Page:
HE died an "unknown soldier" but his passing reunited him with the wider family of military peacekeepers who mourned him as one of their own.
Peter Comerford (75), who served with the 5th battalion of the Defence Forces and who lived through the horrors of the UN peacekeeping mission to Congo in the 1960s, died in Dublin on Monday following a long illness.
Born in north inner-city Dublin, he spent 15 years in the Army and is thought to have served in at least two overseas missions.
Initially no relatives could be traced and a plea was sent out by the Irish Defence Forces Veterans' Association following his death, asking members "who had a bit of time to spare to honour a fallen comrade" to attend his funeral.
Following the plea, a congregation of around 100 people attended the requiem Mass, which was marked with all the pomp and ceremony due to one who had risked his life for the cause of peace.
Among them were members of the Defence Forces, both serving and retired; the Air Corps; Navy, gardai and members of the prison service, who had responded to the notice.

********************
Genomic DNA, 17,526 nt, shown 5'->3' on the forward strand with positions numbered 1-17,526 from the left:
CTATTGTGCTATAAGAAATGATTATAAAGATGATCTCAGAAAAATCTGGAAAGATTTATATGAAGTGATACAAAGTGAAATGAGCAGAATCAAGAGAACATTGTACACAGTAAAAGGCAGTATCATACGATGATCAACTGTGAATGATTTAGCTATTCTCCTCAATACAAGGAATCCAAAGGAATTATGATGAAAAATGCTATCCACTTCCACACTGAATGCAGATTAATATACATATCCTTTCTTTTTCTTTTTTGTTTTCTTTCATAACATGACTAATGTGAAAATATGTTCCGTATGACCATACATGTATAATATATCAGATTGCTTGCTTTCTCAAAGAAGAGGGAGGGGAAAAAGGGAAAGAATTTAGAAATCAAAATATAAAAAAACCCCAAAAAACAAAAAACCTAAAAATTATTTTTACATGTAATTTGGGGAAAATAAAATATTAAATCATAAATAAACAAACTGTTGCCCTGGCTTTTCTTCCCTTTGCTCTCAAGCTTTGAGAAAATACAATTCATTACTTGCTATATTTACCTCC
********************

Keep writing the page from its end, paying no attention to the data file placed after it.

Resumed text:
In the end, Mr Comerford's daughter Mary, granddaughter Charlene and her son Christian (7) – Mr Comerford's great-grandson – were tracked down and attended the ceremony at St Agnes's Church, Crumlin.
Neighbours from Clonmacnoise Grove in Crumlin where Mr Comerford had lived were present, together with his friend Declan Ronan, area housing manager with Dublin City Council, who was with him when he died.
He described Mr Comerford as a "very, very bright man and a gentleman".
He added: "He was a beautiful writer and his life was the Army – he spoke of nothing else."
Mr Comerford's granddaughter Charlene revealed that he had been a father of five and his former wife, Doreen, is currently in hospital.
The poignant lament of a lone piper accompanied the coffin, which was draped in the Tricolour, from the church for removal to Mount Jerome crematorium in nearby Harold's Cross.
But beforehand, Paul Clarke, of the Veterans' Association, recited a poem entitled 'Soldier', written by Vietnam veteran, George L Skypeck:
"I was that which others did not want to be.
I went where others feared to go, and did what others failed to do I asked nothing from those who gave nothing and reluctantly accepted the thought of eternal loneliness... should I fail.
I have seen the face of terror; felt the stinging cold of fear; and enjoyed the sweet taste of a moment's love.
I have cried, pained, and hoped... but most of all, I have lived times others would say were best forgotten.
At least someday I will be able to say that I was proud of what I was... a soldier."